Violence shocks us when it comes at the hands of a woman. Yet some women are violent, and aggression is part of human nature. Most of us learn to curtail it; we reserve it for self-defense or the protection of our loved ones. But as children – and particularly for boys – those natural inclinations to fight show themselves early.
After reading a provocative musing on guns at Motherese, and a discussion of dealing with little boys and their desire to shoot ’em up and play war, I began wondering about our violent selves. Our female violent selves, as well as the ways we raise our sons.
I thought about the progression through childhood impulses, the divergent options for boys and girls (thus, for men and women), and where we put those feelings as we grow up, and grow older.
Guns are Political; Violence is Human
The issue of gun control has been on and off the political agenda for decades. Those who believe that guns in the home are our entitlement (for self-defense or hunting) are pitted against those who fear violence in the home, in the schools, and on the streets.
While we have politicized the acquisition and use of firearms – and with good reason – violent tendencies remain a human issue – cultural, sociological, psychological. Despair breeds violence, as do desperation, rage, and fear. We have only to look at the latest headlines to see examples of individuals pushed beyond their boiling point until violence erupts, and of course there is also mental illness which manifests itself in inexplicable bursts of violent and abusive behaviors.
Women are not immune to these same situations, sentiments, or illness and yet we are less prone to acting out in the same ways as men. If we don’t turn to overt violence, where do we put our rage?
Men, women, and aggression
If aggressive tendencies are in fact more prevalent in boys and men, there are also acceptable outlets for exercising and exorcising the need to express them. Competitive sports like football, hockey, soccer, wrestling, and boxing provide culturally (and commercially) sanctioned channels, while other competitive activities also funnel the need to win, or to do battle.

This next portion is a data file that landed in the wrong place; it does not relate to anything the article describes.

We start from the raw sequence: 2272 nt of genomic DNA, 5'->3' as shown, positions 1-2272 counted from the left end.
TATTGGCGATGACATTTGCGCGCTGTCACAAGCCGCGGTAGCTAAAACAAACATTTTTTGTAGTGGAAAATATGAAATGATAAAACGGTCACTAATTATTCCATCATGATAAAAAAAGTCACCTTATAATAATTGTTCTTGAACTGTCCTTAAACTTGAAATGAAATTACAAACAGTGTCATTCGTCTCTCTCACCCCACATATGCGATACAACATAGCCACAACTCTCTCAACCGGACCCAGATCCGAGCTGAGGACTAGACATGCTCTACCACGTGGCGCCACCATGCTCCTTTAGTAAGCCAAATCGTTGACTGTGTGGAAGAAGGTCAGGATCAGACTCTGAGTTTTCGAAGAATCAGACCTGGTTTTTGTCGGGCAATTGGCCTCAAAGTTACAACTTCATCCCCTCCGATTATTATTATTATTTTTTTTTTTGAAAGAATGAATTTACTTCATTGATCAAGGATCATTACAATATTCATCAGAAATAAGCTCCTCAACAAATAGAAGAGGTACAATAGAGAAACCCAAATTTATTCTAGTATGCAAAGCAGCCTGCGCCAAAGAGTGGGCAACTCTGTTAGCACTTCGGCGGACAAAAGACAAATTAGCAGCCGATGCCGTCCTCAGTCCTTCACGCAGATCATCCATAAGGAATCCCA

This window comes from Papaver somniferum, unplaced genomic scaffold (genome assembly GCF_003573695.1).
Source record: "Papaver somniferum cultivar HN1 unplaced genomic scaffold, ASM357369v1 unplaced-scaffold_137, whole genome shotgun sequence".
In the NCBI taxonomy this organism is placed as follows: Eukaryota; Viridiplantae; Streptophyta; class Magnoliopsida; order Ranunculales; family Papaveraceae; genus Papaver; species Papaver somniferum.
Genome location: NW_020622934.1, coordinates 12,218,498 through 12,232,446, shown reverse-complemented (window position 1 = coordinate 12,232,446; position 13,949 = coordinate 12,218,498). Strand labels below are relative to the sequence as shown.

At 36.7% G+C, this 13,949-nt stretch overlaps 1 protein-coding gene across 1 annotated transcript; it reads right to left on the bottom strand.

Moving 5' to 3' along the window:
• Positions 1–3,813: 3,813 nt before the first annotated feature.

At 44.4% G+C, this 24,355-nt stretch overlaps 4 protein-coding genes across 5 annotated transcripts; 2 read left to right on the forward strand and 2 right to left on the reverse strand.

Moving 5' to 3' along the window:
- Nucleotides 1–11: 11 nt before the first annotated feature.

Still, most women don’t overtly express more violent emotions. I’d go as far as saying that any expression of anger by a woman is considered less acceptable than the same outpouring by a man. Would we be better off if we could don the boxing gloves and go a few rounds with a sparring partner?
For “everyday” anger, do we find other more culturally acceptable outlets?
Cattiness and gossip
I used to resent the off-handed comments about women and gossip, not to mention cattiness. Gossip isn’t something I indulge in generally; I’ve always cherished my women friends and treated them with enormous respect.
Cattiness is not part of our communication style, but I’ve observed it often, in both teenagers and adults.
So I will concede that women may express their aggressions in more subversive ways relative to men who “take it outside” or to the gym to pummel a bag. Instead, we use words (and silence) as daggers, and afterward regret drawing blood.
But venting or gossiping is not the extent of it. While there’s no question that for anyone the 5-mile run or 2-hour workout eases anger, we don’t all have that possibility – logistically, financially, or even physically. Then what?
We eat our anger, literally, swallowing it down and gaining weight. Or we punish our bodies with bingeing, which leaves us depressed, but (effectively) dulled. Eventually, the anger may eat us – as we develop ulcers and other digestive problems, or simply live in a haze of any number of eating disorders.
We also drink our anger – or rather, use alcohol to anesthetize. Copious amounts of alcohol, and likewise – sex.
We may spend our days and nights in obsessive inner dialogue, berating ourselves for whatever emotions fuel our frenzy – despair, desperation, rage, fear. Wouldn’t these emotions be better served by an act of standing up, fighting back, or at the very least – expressing ourselves verbally even if it meant “unladylike” yelling?
The feminist 70s… and now?
I am a product of the 70s feminist consciousness; I wonder about the path we began so idealistically. We set (unrealistic) goals, made (some) gains, accrued (unexpected) losses. We disparaged the role of mother and homemaker, only to find ourselves red-faced in the aftermath, 10 or 15 years later.
I can’t help but recognize that for many women – young, middle-aged, older – the constraints battled 30+ years ago remain no less restricting; only more muddled.
So where do we find ourselves today? Less angry? More so?
- We may speak our minds on many matters, but we hold our tongues to keep the peace.
- We may strike out into the workforce, but we turn anger inward when we find our opportunities narrowed, and our strength sapped by becoming our own second, third, or last priority.
- Our aggressive selves may be allowed on the tennis court or the runner’s track – but when not possible, we are likely to turn our violence inward, on ourselves.
We choose children first. I believe it is our grace, and equally, our downfall.
We set pieces of self aside, we nurture those we love; we still battle a sense of powerlessness in many arenas – including our beliefs that we ought to be able to “do it all.” Resentment remains. Sometimes, fury. There is a fine line between self-sacrifice and self-destruction.
We may not reach for guns as a general rule, but nor do we reach for each other in sufficient measure or solidarity. And we should – even as we dream of sons because they will know freedom, and we dream of daughters who will somehow redress an imbalance we still can’t quite fathom.